Thoughts From The Gameroom

The ramblings of a Euro-gamer from South Dakota

Archive for August, 2007

Game Day: August 28th

Posted by sodaklady on August 28, 2007

There hasn’t been a lot happening at my house in the way of board games lately, besides waiting for 1960: The Making of The President to be released.  Fortunately, Mike called this afternoon to see if I was busy so we got in a few 2-player games and a 4-player game of a non-Euro game to be disclosed later.  That’ll keep you on the edge of your seats, won’t it?

 We started with Torres, which I’ve played a lot online but not often face-to-face.   In my online games, I’ve done pretty well so I think I went into it feeling just the slightest bit cocky and, of course, lost.  It was less than a 10-point difference but I made mistakes that I never would have made playing online and then figuratively kicked myself after it was too late. 

 Next up was Tsuro, which I’ve only played with 2 players and like for a quick, fun game.  Mike lost the first game when he put himself in a corner and was unlucky in his next draw.  I lost the second game the same way, taking the risk that didn’t pan out.  This required a tie-breaking game which became quite confrontational as Mike and I danced our pieces together and apart repeatedly.  In the end, I was forced from the dance floor but we had such fun it didn’t matter.

 Then we decided on another game that hasn’t been played in a very long time, Carolus Magnus.  By now, my brain had finally decided to join me in my endeavor to win a game and I made some very good moves, winning by 4 towers.  I think this was the first Colovini game I bought and it still captivates me whenever I play.  Maybe it’s the interesting way you have to balance your influence in your court with the influence in the provinces, maybe it’s the choice of which tile to play to decide first player and move the Emperor, or maybe I just like seeing my little provinces joined up until I have this monster island.  😉

 Mike chose Castle as our next game, another oldie that’s gathered dust for a long time.  This isn’t a bad game but not one that I feel compelled to play.  It has a lot of characters, each with their own ability or requirement to play, so it benefits the players to be familiar with them.  Of course, after so long on the shelf, neither of us had that benefit.  Mike won while I still had 2 cards to get rid of.  The luck of the deal can be an issue for some people but the game is quick and light and I think knowing the cards would even out that luck to some degree.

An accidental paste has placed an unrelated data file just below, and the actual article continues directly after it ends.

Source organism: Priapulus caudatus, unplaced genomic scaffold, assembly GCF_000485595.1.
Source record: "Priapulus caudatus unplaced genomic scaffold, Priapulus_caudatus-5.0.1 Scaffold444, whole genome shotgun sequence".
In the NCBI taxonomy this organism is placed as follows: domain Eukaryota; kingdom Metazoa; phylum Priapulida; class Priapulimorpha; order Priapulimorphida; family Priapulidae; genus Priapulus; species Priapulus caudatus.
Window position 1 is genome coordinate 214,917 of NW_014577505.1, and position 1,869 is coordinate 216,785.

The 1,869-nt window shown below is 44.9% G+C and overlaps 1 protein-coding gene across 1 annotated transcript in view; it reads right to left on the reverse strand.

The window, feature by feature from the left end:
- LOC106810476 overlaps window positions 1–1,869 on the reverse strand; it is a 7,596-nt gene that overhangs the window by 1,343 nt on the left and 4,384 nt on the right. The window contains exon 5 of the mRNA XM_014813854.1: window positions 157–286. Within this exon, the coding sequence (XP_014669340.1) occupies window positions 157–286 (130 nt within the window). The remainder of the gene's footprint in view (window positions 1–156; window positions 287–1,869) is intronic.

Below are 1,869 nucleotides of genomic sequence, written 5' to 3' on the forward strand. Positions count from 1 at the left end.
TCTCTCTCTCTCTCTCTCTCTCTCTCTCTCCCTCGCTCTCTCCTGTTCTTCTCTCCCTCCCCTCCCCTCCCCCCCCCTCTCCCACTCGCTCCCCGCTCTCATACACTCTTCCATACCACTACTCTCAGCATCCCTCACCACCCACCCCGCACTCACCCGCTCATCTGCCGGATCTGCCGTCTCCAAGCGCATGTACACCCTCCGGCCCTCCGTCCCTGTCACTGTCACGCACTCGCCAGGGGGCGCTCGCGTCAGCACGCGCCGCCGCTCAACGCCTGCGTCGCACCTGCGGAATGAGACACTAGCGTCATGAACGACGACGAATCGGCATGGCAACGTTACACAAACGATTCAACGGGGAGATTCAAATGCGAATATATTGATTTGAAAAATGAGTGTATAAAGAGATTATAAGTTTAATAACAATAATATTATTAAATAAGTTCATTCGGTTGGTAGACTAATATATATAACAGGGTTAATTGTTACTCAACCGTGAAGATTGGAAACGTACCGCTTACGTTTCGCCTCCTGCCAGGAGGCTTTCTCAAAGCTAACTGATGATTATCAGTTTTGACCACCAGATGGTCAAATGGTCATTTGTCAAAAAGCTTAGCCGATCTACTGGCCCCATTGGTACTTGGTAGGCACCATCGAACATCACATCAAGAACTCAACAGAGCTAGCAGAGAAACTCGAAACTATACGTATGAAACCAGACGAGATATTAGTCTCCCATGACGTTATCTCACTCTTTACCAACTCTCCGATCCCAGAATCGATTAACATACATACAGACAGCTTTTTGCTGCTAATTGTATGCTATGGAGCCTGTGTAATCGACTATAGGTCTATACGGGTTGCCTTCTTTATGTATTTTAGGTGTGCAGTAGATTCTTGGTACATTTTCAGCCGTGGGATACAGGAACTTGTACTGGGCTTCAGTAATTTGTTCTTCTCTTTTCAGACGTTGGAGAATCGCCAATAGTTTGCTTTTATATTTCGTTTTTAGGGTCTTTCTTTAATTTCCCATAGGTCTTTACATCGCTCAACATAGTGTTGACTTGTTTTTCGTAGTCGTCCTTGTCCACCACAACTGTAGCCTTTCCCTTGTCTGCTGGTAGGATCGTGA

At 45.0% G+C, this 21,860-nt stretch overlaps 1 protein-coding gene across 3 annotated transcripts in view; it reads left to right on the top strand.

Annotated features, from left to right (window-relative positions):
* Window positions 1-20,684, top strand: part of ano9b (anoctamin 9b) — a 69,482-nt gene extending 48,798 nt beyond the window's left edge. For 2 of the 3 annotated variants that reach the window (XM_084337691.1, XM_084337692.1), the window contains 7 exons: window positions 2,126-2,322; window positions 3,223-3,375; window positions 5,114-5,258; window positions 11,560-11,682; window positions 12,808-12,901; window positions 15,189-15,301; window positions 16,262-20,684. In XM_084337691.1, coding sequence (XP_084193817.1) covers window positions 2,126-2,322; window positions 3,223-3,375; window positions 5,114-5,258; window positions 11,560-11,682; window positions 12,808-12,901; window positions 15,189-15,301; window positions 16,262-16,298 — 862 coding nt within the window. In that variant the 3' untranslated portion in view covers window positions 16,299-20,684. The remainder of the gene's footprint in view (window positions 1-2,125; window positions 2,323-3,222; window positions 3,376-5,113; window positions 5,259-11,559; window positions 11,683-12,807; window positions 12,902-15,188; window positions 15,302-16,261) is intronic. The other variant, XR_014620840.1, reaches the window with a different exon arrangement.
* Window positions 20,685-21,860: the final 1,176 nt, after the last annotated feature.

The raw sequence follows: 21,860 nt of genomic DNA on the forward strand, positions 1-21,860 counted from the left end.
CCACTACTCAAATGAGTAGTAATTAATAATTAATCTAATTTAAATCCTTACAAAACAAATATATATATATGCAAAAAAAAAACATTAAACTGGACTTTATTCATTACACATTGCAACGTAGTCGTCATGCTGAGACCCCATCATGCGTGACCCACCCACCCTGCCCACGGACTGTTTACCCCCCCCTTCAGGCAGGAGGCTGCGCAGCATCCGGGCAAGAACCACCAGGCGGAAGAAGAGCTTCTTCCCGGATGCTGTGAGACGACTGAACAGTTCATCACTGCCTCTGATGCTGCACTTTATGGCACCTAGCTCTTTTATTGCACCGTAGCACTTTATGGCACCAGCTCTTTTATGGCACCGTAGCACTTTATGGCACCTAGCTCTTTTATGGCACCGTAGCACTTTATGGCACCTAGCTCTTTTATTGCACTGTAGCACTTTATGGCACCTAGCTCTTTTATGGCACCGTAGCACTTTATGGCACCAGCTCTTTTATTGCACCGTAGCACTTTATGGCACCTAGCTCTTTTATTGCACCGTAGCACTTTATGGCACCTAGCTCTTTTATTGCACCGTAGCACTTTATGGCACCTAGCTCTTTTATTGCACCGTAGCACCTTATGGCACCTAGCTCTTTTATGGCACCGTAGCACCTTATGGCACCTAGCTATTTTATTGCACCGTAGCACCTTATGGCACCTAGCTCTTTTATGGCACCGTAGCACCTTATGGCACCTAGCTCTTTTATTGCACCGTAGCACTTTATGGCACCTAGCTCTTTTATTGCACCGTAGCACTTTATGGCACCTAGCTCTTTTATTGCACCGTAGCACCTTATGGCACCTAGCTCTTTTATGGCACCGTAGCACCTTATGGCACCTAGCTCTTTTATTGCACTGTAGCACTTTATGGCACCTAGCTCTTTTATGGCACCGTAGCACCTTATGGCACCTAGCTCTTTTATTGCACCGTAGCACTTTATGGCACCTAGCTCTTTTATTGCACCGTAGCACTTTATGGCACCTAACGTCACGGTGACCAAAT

Mike chose the next game, too.  This has become one of his favorites when we get together:  Ra.  I don’t like bidding/auction games generally, but this is an amazing game and works so well even with two that I never get tired of it.  Today, Mike finally won—by ONE point!  Oh, if I’d only managed to get a Flood tile in the last round!!

 While Richard went after pizza, Mike and I played a quick game of Fjords, which he’d never played before.  I snuck out a win by one point.

 About the time Richard arrived home with the pizza, Cori got home from work and Mike and I managed to talk her into joining the three of us for The Farming Game.  This is a roll and move game that was one of our Christmas games many years ago when the kids were both young.  The idea is that you’re a weekend farmer trying to earn enough ($250,000) to take up farming full time.  Three sides of the board has spaces where you can harvest your hay, wheat, corn, fruit and cattle by rolling a die and checking it on a chart.  You get cards that allow you to buy more of each of those commodities or a tractor or a harvester.  Each time you harvest a crop (or cattle), you also draw a card that shows your expenses.  Along the way, there are disasters and unexpected good fortune.  The game moves very quickly once you’ve been around the board a couple of times and know the spaces, and it allows you to build up your farm pretty much as you like.